Sonar technology is constantly adapting to the ever-changing demands of modern naval combat. Over the years, debates on the merits of active versus passive sonar have shifted to and fro as navies attempt to work out which systems have become obsolete in the face of advances in other areas. As such, the issue of interoperability and creating flexible systems has been pushed to the forefront.

Peter Don-Duncan is the engineering director of sonar at Thales UK. With 30 years’ experience in the field of sonar development, he has been well-placed to track the advances of this vital technology. Thales recently won a contract from BAE Systems to upgrade sonar systems on three Trafalgar Class and three Astute Class Royal Navy submarines, so we tracked Don-Duncan down to find out about the new system and the latest developments in the naval sonar field.

Chris Lo: How has sonar advanced in the last ten years? What have been the major improvements to the technology?

Peter Don-Duncan: The major improvements in sonar technology have been the development of step-change higher performance array technologies coupled with the introduction of inboard high-processing capacity COTS [commercial-off-the-shelf] open architecture technology. The latter has facilitated more rapid capability insertion. The higher processing capacity of current COTS processing engines has allowed the introduction of much more capable and sophisticated sonar algorithms compared with previous generation sonar.

CL: Obviously submarines and surface ships use sonar in different ways – how does this affect the technology within sonar systems in the respective types of vessel?

“Sonar technology is constantly adapting to the ever-changing demands of modern naval combat.”

PDD: Some array technology is necessarily specific to the type of platform. However, there is more commonality than you might think. For example, towed arrays can be common between submarines and surface ships and indeed this is the case with some existing in-service sonars. Also, there is commonality of some transducer technology given that they operate at similar sonar frequencies.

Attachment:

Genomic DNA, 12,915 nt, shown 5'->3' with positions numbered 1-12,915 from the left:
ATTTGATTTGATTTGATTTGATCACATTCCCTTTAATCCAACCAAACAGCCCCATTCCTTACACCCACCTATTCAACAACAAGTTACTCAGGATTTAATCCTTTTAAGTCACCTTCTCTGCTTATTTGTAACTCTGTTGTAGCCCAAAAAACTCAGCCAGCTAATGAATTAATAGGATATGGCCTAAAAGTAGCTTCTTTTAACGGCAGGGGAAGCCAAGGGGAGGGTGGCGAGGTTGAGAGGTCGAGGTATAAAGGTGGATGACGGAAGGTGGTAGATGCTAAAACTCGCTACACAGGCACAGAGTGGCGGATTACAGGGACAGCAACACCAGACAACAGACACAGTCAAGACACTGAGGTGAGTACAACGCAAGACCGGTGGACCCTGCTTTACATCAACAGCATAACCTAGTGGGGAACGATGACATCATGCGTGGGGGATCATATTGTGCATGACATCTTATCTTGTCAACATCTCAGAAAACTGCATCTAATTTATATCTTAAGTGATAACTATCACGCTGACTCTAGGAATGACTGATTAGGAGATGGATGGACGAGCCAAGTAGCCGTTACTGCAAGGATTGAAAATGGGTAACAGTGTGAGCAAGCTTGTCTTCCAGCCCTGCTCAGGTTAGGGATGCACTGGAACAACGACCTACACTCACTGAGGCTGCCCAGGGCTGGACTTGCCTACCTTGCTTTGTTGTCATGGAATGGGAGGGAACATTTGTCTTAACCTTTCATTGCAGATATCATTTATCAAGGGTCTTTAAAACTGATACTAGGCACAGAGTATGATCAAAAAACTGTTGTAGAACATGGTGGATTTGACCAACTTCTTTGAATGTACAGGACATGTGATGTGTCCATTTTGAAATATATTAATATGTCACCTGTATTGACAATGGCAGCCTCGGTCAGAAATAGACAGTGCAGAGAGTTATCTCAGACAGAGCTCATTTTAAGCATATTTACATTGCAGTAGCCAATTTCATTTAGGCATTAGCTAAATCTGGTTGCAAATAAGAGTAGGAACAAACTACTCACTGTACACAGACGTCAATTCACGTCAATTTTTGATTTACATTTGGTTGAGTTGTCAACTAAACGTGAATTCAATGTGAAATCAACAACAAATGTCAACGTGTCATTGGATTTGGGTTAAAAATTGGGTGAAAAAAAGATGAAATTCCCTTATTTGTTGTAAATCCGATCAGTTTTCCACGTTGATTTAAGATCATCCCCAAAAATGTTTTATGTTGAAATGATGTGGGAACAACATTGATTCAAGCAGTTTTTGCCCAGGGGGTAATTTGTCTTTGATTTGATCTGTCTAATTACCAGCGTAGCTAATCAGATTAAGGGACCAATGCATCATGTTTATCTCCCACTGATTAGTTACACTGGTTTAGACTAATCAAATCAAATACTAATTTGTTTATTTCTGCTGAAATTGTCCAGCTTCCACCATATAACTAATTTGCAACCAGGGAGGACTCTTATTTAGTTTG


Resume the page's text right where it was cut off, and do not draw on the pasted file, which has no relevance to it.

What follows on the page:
CL: In February, Thales UK announced that it had been contracted to install the sonar 2076 stage 5 system on six Royal Navy submarines. Could you describe the technical improvements of this system and its new capabilities?

PDD: The major improvement introduced by the stage 5 system is that is has been designed as an open architecture system utilising the current state-of-the-art IT industry COTS processing. This has already facilitated the introduction of third-party algorithm insertions from SMEs.

CL: What is the status of the new system’s deployment and the Royal Navy upgrade programme in general?

PDD: The new system has already been fitted to the first platform and the rollout to the remainder of platforms is scheduled to be complete within the next two years.

CL: How does the new stage 5 system improve the through-life cost of the device?

PDD: The main contributor to through-life cost reduction is the use of COTS processors together with the consequent reduction in the number of card types.

CL: In what ways can a sonar system provide the flexibility to be able to adapt to ever-changing mission requirements?

PDD: The open architecture design of modern sonar, such as S2076 stage 5, facilitates rapid capability insertion. This allows new algorithms to be inserted with minimal impact on the rest of the system. The advent of general-purpose COTS processors has also made it much easier to enhance the hardware of OA systems. This can be done by using either the latest higher speed processors or simply extending the processing power whilst minimising the impact on the software. The application software used in sonar 2076 stage 5 is basically hardware agnostic.

CL: What do you think modern navies expect from today’s sonar devices?

PDD: The key aspect is maintaining a range advantage against the threat and to achieve what is necessary to maximise the performance of the arrays.

“Towed arrays can be common between submarines and surface ships.”

Thales has invested heavily in world-leading sonar array technology, which is now in service with S2076, the surface ship low-frequency active sonar 2087, the sonar 2193 mine warfare wideband array technology and the sonar 2089 helicopter active dipping sonar. The introduction of high-performance arrays increases the amount of data potentially available to the operators. Thales has also invested in state-of-the-art HCI technology and operator visualisation.

CL: Given the March 2010 sinking of South Korean warship ROKS Cheonan after an alleged submarine attack, how important do you think it is to see the latest sonar technology adopted on surface ships around the world? Do you think there is a particularly striking sonar technology gap between submarines and warships?

PDD: There are world-leading technologies already available for both submarines and surface ships. The issue is more to do with what technology current navies have access to or indeed can afford.